Litigation – the improbability of victory and its unacceptable cost

The title for this post contains an excerpt from a quote by the famous military General and writer on war Claude von Clausewitz. It’s an excellent summary of what so often happens in civil litigation of any kind. Good legal advice is not always what a client wants to hear; it most certainly should not

Home » David Swede » Litigation – the improbability of victory and its unacceptable cost

The title for this post contains an excerpt from a quote by the famous military General and writer on war Claude von Clausewitz.

It’s an excellent summary of what so often happens in civil litigation of any kind.

Good legal advice is not always what a client wants to hear; it most certainly should not be based on what’s most advantageous to the lawyer.

Resolve your dispute !
Resolve your dispute !

Consequently, when any client approaches us relating to any kind of civil dispute, commercial, contractual, divorce, employment or any kind, we will always go out of our way to explain that in litigation there are rarely any outright winners and that the client should think very carefully about proceeding with litigation.

The 2 concepts in the Von Clausewitz quote are inherently interlinked. In most disputes which proceed some way down the litigation road, there comes a crucial point, where matters crystallise, and one or both parties realise either that their case isn’t as strong as they thought and/or that the costs of proceeding, both in terms of own costs or the risks of losing, are too risky to proceed further.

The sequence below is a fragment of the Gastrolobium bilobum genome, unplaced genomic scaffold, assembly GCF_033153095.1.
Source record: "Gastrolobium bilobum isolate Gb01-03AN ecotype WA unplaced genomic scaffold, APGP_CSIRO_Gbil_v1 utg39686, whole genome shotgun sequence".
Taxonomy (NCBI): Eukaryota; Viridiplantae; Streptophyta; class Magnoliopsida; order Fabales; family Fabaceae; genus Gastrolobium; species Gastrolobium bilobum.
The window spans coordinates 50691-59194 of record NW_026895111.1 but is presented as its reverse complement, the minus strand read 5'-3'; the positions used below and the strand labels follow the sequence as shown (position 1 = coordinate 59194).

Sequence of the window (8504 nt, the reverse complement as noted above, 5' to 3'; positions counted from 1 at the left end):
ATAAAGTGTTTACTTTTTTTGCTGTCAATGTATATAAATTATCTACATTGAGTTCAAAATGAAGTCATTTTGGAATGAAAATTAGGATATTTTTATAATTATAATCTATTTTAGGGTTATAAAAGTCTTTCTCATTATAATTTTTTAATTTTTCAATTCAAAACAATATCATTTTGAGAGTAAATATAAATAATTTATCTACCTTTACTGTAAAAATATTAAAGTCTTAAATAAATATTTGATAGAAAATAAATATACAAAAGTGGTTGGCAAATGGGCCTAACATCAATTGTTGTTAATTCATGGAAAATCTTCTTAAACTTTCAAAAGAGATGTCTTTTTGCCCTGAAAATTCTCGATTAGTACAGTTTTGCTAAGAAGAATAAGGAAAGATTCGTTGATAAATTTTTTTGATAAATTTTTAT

Many clients still decide to start a court case, on the basis that the other party will blink first – sometimes this does work, and if that is the strategy, it’s generally important to act swiftly and try to find the other party’s weak spot, if any, at an early stage. To use another Von Clausewitz quote :-

“a certain center of gravity develops, the hub of all power and movement, on which everything depends.  That is the point against which all our energies should be directed.”

It is worth bearing this approach in mind because the problem that can arise if such a strategy fails is ego, whereby there is often no telling a client to seek a sensible compromise if their initial plan fails. Objective consideration often goes out of the window and regardless of the cost, may clients are intent on “saving face”. These situations are common in many types of case but are particularly problematic with divorce and employment law cases where things are inherently personal from the outset.

Other options

In a situation where a client is not prepared to simply let things lie, it is always worth considering alternatives to litigation. Sometimes these are collectively referred to as Alternative Dispute Resolution (ADR). The 2 main forms of ADR are arbitration and mediation.

A very helpful summary of the differences between court litigation, arbitration and mediation is here.

For litigation advice, my colleague David Rosen is an excellent choice. If you would like to explore commercial mediation, please get in touch with me or visit our page about mediation.

David Swede • Disputes

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